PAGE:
Latvijas Krājbanka appeal case gets underway

Take note – story published 6 years and 1 month ago

Hearings started April 24 in a court case related to the collapse of the bank Latvijas Krājbanka (Latvian Savings Bank) in 2011 in murky circumstances, reports LTV's Anete Bērtule.

Riga Regional Court is hearing the appeal case which follows a case brought by the bank's administrators, KPMG Baltic, against former members of the board of Latvijas Krājbanka.

It is alleged that the board approved the issuing of large loans to several offshore companies believed to be controlled by bank owner Vladimir Antonov as a way of moving assets out of the bank, and with no reasonable expectation that the loans would ever be repaid. Last year the court of first instance agreed with that allegation but now the defendants are exercising their right of appeal.

The defendants deny there was anything improper in the issuance of the loans and deny that Antonov was the ultimate beneficiary of the offshore companies to whom they sent the funds.

Among the seven defendants is former board chairman Mārtiņš Bondars, who has since embarked upon a political career, first in Saeima, now in Riga City Council. He also ran a short-lived campaign to become Latvia's president in 2015.

He denies any wrongdoing, telling LTV: "The loans for which Krājbanka's administrator is now taking me to court have been verified by Ernst and Young, an international auditor and by the Financial and Capital Market Commission. They did not see any problems with these loans during the time of the bank's operation," said Bondars.

Krajbanka's collapse was triggered by the collapse of its parent company, Lithuania's Snoras bank. Antonov meanwhile has spent subsequent years in London fighting attempts to extradite him to Lithuania to face fraud charges related to the Snoras collapse. But as reported by LSM, he was recently arrested in Russia in connection with suspected fraud at another bank he owned there.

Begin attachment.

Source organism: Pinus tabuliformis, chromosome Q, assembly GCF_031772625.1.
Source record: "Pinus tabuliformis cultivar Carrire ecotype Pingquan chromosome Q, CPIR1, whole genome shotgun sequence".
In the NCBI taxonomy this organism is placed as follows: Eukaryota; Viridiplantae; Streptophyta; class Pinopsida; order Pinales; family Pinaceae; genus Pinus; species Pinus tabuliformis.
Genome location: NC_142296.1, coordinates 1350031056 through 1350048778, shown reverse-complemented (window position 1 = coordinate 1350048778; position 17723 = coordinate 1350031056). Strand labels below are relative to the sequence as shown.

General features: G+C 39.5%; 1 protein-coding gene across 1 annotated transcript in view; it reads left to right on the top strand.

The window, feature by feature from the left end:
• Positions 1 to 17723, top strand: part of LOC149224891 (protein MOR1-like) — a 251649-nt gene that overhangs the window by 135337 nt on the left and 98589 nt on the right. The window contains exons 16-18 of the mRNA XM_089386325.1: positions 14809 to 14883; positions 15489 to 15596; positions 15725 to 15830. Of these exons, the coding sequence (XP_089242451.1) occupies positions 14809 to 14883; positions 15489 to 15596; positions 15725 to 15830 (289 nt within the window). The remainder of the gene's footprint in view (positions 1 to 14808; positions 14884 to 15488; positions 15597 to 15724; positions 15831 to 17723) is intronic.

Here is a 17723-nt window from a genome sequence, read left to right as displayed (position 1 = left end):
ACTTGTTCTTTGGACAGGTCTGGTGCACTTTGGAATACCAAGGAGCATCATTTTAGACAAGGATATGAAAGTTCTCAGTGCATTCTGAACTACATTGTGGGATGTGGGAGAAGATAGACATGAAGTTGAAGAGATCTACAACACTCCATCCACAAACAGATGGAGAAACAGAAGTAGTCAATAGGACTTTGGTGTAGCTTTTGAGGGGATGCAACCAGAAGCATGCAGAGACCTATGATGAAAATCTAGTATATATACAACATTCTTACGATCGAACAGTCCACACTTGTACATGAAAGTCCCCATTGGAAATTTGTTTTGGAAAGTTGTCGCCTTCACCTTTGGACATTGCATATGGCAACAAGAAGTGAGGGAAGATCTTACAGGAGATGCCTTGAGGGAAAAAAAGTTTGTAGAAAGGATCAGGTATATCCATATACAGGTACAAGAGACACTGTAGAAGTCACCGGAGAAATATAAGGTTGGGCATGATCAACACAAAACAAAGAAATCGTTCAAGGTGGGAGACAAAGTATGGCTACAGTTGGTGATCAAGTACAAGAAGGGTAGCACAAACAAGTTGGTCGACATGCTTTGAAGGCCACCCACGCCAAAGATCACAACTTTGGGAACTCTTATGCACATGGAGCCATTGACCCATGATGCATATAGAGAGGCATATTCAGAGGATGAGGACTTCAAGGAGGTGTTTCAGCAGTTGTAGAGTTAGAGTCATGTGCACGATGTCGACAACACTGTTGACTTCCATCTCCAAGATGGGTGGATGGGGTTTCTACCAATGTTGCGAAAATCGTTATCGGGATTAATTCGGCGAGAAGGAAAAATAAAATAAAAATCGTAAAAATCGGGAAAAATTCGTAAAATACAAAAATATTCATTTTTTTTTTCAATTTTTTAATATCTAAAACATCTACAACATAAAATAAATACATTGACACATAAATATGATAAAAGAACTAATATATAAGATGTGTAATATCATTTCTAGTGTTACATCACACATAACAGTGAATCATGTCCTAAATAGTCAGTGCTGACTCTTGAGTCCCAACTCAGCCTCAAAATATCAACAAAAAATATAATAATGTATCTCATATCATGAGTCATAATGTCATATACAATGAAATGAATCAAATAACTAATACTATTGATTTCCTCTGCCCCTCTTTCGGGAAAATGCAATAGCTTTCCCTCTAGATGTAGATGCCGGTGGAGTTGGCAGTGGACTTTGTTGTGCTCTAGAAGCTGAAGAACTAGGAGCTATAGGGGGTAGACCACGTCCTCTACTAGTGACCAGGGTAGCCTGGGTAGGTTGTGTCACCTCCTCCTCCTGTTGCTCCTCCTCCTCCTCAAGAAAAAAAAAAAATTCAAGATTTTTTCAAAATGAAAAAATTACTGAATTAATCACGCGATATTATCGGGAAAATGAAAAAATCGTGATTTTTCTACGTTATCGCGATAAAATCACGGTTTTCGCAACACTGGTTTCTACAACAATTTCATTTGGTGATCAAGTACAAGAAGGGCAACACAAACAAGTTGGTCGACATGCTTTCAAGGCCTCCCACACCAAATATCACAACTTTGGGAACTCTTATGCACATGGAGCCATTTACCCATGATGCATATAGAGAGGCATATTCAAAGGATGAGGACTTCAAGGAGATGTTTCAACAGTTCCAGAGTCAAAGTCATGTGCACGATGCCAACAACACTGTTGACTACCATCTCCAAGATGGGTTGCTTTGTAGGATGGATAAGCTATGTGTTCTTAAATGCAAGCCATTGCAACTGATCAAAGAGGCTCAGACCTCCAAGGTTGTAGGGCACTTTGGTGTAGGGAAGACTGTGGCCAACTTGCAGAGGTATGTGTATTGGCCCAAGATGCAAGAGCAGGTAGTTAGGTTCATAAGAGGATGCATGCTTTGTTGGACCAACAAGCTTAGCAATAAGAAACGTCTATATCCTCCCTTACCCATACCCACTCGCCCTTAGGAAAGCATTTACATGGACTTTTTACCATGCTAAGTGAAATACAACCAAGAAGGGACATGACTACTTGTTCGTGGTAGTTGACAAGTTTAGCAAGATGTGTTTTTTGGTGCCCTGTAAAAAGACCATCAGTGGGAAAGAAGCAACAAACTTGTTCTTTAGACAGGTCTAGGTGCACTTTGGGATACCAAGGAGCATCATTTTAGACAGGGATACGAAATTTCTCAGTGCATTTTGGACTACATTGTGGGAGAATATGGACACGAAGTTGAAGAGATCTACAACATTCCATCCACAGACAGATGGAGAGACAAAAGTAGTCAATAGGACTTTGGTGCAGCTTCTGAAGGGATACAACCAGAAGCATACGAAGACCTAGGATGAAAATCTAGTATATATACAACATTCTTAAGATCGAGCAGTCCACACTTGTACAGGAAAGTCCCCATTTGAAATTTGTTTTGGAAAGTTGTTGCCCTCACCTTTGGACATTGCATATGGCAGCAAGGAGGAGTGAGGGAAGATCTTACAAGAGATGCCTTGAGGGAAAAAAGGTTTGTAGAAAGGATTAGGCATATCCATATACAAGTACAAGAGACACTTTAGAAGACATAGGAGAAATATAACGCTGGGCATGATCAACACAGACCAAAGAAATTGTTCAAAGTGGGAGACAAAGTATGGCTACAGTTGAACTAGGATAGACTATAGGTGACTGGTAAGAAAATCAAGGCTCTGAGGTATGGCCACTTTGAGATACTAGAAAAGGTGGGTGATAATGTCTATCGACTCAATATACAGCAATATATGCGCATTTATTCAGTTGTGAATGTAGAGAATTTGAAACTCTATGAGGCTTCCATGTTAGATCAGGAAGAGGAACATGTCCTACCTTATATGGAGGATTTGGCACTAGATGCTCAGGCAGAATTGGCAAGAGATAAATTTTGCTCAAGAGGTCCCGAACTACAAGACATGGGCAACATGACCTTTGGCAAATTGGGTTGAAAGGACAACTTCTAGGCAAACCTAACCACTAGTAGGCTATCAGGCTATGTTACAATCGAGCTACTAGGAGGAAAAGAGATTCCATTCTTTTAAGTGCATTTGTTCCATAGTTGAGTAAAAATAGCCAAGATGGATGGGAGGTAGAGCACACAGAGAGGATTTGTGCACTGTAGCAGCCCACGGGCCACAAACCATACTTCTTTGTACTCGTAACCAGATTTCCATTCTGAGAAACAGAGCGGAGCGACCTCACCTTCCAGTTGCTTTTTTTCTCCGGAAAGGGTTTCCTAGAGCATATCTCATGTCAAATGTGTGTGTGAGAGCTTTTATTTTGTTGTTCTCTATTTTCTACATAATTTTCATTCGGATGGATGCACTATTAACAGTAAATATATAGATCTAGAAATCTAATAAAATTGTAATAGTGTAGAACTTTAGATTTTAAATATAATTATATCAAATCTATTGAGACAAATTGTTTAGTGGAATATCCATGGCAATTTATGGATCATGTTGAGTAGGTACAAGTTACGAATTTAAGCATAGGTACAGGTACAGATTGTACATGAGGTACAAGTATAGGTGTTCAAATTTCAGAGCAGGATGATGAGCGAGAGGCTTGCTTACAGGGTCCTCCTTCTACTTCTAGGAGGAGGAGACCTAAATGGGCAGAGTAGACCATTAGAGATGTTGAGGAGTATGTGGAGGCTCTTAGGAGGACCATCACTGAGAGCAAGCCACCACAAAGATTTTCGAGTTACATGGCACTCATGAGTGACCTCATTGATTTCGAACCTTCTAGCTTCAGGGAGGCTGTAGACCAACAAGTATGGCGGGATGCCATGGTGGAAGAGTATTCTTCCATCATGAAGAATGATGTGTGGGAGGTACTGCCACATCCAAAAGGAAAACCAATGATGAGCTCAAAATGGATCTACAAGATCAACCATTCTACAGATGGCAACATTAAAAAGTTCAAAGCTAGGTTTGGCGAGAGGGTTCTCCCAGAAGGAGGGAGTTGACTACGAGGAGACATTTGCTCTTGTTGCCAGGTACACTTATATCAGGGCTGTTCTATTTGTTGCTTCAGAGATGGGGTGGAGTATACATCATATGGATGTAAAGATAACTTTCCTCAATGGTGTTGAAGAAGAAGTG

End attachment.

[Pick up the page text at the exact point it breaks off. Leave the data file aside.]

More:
As Latvia's oldest commercial bank, many depositors were shocked by the collapse of Krājbanka, despite frequent questions raised in the press concerning the business activities of Antonov and his associates.

On November 21, 2011, the Latvian financial watchdog, the Finance and Capital Market Commission (FKTK) ordered Latvijas Krajbanka to suspend all financial services. The decision was made due to a shortage of assets discovered at the bank, and a criminal investigation was started.

The Riga Regional Court declared Latvijas Krajbanka insolvent on December 23, 2011. On May 8, 2012, the court ruled to satisfy the request by KPMG Baltics auditing firm, which had been appointed the insolvency administrator of Latvijas Krajbanka, to start the bankruptcy procedure against the bank. Latvijas Krajbanka's banking license was annulled on May 10, 2012.

A useful chronology of the Krajbanka affair can be read HERE.

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